Â You can't do one without the other.

Â So let's take a look at the process capability ratio first.

Â Upper specification limit of 16, lower specification limit of two.

Â We subtract 16-2 and we divide that by 6 times the standard deviation.

Â Where did the 6 come from?

Â That's part of the formula.

Â That came from having plus or minus 3 standard deviations, so

Â we used that property of the normal distribution, and

Â the 2 is the standard deviation in the denominator.

Â 13:29

Now if you notice here before we get to the process capability index,

Â I said the process has the potential of being capable.

Â Because remember what we saw in the picture earlier,

Â that you can have a range that falls within the customer's specifications.

Â You can have a process range that falls within the customer range.

Â However, it might be located in terms of centering of that process.

Â It might be too much to the left or the right.

Â All right, so let's take a look at the process capability index.

Â The calculations are going to be based on,

Â we need to do two calculations based on incorporating the mean off the process.

Â So, here we're actually going to use that average service time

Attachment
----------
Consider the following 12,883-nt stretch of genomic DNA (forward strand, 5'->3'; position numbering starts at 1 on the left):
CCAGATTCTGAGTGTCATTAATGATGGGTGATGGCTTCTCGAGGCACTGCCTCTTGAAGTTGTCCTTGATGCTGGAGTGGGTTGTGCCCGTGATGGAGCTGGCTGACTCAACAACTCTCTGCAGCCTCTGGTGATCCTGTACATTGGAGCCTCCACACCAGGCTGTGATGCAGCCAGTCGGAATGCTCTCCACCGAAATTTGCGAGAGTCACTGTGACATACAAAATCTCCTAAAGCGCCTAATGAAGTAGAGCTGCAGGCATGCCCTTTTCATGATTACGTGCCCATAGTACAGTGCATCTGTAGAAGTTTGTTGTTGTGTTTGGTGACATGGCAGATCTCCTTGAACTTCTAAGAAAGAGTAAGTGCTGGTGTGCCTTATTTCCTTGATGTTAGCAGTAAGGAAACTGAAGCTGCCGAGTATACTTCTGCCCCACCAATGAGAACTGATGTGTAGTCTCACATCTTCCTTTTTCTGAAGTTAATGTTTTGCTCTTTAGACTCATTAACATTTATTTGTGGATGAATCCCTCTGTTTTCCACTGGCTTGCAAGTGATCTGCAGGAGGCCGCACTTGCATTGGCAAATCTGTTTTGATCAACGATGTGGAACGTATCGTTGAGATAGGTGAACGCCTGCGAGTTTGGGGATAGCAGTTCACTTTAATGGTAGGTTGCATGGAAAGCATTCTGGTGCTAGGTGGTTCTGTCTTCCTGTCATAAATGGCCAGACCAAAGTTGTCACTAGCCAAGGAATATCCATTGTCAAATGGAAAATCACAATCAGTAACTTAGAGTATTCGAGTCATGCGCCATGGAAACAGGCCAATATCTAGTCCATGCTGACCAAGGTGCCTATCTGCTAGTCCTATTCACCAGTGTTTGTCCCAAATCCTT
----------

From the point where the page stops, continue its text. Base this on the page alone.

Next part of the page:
Â of 12 minutes in our calculations.

Â If you noticed in the CP calculation, we had nothing to do with the 12 minutes.

Â We simply relied on the 2 minutes of standard deviation.

Â So we're gonna take the minimum of these two ratios and

Â when you calculate these through, you get 1.67 and 0.67.

Â So what is this telling us?

Â It's telling us that there's going to be a problem.

Â We find a ratio that's less than 1,

Â it's telling us that this process is not capable of serving this customer.

Â In fact, it's telling us that the mean is too far to the right.

Â Now, how do we know that?

Â Two ways, you can look at which of those two ratios gave us a 0.67 and

Â you'll see that it was on the upper side when you did 16 minus 12.

Â That's where you got the number that was less than 1.

Â So that's telling us that it is going to be on the upper side.

Â You can also simply take a look at the upper and lower specification limits and

Â compare with

Â 15:15

the center of the process that you have from the process average, right?

Â So if you look at the center of the upper and

Â lower specification limits of the customer, it's between 16 and 2.